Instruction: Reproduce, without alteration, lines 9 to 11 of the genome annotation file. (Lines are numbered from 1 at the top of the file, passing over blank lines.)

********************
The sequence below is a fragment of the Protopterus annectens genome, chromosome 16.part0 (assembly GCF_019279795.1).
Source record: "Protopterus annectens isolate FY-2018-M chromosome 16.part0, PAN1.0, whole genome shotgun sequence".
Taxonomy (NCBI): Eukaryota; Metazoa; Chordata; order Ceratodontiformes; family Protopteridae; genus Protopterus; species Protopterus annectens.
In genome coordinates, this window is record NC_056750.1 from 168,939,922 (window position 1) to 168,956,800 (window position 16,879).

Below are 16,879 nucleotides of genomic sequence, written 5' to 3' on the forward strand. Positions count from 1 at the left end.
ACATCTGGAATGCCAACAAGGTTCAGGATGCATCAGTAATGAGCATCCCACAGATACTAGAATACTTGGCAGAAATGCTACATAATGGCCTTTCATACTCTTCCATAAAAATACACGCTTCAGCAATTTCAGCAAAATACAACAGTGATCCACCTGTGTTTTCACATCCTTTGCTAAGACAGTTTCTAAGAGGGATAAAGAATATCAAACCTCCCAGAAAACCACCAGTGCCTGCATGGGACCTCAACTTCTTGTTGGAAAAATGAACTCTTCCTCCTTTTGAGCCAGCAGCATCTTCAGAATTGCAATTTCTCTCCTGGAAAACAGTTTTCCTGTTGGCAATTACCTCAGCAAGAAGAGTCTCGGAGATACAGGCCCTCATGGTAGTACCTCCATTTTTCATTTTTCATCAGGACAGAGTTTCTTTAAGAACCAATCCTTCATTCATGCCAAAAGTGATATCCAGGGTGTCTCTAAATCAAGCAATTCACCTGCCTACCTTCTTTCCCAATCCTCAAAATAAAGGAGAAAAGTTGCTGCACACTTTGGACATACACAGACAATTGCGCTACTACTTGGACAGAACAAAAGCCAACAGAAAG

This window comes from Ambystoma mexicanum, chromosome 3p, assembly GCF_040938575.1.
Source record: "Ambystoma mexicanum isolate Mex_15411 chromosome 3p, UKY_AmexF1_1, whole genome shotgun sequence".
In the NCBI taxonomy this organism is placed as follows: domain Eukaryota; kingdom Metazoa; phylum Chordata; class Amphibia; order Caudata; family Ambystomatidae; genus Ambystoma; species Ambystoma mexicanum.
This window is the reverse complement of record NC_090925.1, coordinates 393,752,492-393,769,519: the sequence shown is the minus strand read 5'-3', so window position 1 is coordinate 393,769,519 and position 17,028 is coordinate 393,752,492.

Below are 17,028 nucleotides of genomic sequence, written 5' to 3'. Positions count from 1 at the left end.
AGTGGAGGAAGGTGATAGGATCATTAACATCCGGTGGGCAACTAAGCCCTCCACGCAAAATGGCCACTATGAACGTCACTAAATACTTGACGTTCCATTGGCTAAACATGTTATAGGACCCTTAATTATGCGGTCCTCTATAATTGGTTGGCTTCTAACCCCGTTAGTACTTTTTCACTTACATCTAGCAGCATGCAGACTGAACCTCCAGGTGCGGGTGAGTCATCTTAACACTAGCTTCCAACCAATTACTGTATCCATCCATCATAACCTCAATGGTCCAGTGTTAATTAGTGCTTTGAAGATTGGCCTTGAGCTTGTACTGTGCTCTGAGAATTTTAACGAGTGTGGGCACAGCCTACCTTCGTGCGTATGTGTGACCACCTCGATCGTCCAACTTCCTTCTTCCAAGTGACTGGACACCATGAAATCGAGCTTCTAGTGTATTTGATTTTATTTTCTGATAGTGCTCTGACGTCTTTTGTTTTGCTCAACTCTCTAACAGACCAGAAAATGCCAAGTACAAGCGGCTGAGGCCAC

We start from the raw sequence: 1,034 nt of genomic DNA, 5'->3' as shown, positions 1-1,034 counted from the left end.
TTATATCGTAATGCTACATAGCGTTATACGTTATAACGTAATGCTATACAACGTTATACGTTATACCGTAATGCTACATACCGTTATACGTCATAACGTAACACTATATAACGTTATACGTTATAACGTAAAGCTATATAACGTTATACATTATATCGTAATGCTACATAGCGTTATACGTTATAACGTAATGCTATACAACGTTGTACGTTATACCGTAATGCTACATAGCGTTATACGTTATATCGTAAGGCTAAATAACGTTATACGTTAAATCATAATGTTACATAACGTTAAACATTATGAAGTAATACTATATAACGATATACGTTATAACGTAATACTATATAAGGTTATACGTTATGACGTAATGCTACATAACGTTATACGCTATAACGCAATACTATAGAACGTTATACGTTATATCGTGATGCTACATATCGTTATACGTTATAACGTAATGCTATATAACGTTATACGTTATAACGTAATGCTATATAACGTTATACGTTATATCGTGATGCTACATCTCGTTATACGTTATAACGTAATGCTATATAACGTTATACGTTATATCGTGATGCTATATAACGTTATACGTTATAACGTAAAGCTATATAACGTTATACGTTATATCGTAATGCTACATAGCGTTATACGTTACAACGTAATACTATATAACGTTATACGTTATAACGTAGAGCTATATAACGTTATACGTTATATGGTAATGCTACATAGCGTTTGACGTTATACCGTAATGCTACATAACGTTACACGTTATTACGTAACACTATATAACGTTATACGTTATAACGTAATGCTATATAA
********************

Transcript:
In the NCBI taxonomy this organism is placed as follows: domain Eukaryota; kingdom Metazoa; phylum Chordata; class Amphibia; order Caudata; family Ambystomatidae; genus Ambystoma; species Ambystoma mexicanum.
This window is the reverse complement of record NC_090925.1, coordinates 393,752,492-393,769,519: the sequence shown is the minus strand read 5'-3', so window position 1 is coordinate 393,769,519 and position 17,028 is coordinate 393,752,492.

Below are 17,028 nucleotides of genomic sequence, written 5' to 3'. Positions count from 1 at the left end.